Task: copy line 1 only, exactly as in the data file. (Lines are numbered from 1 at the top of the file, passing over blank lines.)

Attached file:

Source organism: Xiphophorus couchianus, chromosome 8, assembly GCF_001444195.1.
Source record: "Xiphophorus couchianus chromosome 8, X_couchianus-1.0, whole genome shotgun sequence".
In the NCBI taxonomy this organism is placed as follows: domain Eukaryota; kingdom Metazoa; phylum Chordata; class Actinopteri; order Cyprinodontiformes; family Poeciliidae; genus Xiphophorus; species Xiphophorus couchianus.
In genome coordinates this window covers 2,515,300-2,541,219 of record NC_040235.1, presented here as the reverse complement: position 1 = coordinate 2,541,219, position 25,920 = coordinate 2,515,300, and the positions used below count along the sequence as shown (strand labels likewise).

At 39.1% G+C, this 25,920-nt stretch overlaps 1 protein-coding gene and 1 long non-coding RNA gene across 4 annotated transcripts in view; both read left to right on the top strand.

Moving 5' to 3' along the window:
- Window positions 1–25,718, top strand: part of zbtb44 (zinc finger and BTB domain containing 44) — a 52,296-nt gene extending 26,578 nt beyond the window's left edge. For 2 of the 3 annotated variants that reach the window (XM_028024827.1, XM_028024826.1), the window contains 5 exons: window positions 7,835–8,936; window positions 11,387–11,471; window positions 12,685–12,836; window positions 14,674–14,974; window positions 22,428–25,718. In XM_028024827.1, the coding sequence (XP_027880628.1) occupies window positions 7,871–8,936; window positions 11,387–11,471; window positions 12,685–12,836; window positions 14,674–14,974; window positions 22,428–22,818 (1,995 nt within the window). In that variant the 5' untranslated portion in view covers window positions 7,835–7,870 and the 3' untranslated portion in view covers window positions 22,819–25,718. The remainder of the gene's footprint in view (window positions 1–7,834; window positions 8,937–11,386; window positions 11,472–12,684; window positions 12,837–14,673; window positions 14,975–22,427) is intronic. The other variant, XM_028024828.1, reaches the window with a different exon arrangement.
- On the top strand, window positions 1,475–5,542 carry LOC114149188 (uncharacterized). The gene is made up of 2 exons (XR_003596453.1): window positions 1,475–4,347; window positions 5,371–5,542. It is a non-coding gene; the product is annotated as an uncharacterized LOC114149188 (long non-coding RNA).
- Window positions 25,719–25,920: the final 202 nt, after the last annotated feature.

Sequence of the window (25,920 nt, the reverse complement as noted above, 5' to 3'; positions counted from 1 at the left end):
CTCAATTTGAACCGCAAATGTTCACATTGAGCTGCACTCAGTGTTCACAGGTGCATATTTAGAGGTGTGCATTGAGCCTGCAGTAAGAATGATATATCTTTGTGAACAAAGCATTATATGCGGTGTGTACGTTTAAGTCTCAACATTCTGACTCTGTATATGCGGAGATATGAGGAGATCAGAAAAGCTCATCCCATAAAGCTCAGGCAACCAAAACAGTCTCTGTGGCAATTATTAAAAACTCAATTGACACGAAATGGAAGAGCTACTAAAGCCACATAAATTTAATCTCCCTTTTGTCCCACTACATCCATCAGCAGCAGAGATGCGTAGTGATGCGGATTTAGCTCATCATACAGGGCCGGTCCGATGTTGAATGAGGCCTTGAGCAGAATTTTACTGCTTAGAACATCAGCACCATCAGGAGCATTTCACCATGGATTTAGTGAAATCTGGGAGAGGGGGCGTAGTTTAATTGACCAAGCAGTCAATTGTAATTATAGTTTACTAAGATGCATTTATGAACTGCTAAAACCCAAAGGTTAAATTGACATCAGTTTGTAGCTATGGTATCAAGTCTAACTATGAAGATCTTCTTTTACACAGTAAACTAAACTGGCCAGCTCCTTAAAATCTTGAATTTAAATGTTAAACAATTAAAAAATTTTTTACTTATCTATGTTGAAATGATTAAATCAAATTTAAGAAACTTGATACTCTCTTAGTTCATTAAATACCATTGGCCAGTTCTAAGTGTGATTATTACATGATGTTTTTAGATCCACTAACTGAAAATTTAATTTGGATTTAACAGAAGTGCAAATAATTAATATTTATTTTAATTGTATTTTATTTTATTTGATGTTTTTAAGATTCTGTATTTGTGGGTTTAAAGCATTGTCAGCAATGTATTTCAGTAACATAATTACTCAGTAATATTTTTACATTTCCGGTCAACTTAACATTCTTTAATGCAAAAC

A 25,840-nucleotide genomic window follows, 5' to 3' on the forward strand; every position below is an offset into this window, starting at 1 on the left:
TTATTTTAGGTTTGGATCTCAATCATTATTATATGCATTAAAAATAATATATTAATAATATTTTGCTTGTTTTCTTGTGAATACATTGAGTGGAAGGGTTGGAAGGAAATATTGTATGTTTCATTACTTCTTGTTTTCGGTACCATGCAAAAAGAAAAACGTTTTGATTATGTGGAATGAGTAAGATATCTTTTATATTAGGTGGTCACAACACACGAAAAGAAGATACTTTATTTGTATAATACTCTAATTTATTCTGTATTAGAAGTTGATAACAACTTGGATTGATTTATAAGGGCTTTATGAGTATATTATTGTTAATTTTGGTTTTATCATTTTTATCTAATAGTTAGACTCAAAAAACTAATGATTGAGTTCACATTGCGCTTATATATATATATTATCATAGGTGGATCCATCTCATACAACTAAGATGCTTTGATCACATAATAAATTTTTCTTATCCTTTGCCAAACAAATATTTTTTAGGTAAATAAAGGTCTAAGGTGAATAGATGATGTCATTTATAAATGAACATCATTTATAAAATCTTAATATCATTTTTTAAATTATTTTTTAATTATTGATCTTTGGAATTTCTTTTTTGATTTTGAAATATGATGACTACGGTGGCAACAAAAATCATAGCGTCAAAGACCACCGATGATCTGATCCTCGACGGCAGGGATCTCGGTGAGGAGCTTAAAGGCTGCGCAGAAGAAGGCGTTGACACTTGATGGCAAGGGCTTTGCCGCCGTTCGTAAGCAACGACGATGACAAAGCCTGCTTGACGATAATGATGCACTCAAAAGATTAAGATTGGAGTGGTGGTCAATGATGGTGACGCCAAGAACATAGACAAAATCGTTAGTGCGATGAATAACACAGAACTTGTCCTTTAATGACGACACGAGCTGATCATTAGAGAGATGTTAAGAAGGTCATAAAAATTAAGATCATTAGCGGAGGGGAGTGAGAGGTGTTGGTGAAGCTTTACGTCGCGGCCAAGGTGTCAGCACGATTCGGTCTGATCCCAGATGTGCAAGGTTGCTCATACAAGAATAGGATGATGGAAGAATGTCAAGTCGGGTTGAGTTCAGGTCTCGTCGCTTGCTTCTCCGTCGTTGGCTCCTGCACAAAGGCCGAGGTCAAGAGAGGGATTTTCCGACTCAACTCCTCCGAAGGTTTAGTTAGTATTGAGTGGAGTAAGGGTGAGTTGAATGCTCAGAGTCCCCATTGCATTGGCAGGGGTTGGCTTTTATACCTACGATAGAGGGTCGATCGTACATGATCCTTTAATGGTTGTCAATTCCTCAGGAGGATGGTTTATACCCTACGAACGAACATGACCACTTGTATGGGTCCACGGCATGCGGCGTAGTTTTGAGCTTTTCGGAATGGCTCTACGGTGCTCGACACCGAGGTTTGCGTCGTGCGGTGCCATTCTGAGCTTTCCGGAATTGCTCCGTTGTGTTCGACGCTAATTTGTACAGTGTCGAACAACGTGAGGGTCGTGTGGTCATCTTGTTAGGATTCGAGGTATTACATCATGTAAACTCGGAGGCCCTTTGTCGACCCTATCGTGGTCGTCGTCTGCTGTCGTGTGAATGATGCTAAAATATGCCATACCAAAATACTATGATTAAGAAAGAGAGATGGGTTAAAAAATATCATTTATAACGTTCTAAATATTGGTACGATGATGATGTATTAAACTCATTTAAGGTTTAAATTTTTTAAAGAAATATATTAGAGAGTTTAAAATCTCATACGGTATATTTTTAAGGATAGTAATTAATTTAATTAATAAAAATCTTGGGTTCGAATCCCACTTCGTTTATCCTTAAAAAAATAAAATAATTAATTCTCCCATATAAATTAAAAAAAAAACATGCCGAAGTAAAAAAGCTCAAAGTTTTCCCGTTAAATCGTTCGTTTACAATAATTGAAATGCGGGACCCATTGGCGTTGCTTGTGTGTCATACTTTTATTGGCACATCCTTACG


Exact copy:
Source organism: Xiphophorus couchianus, chromosome 8, assembly GCF_001444195.1.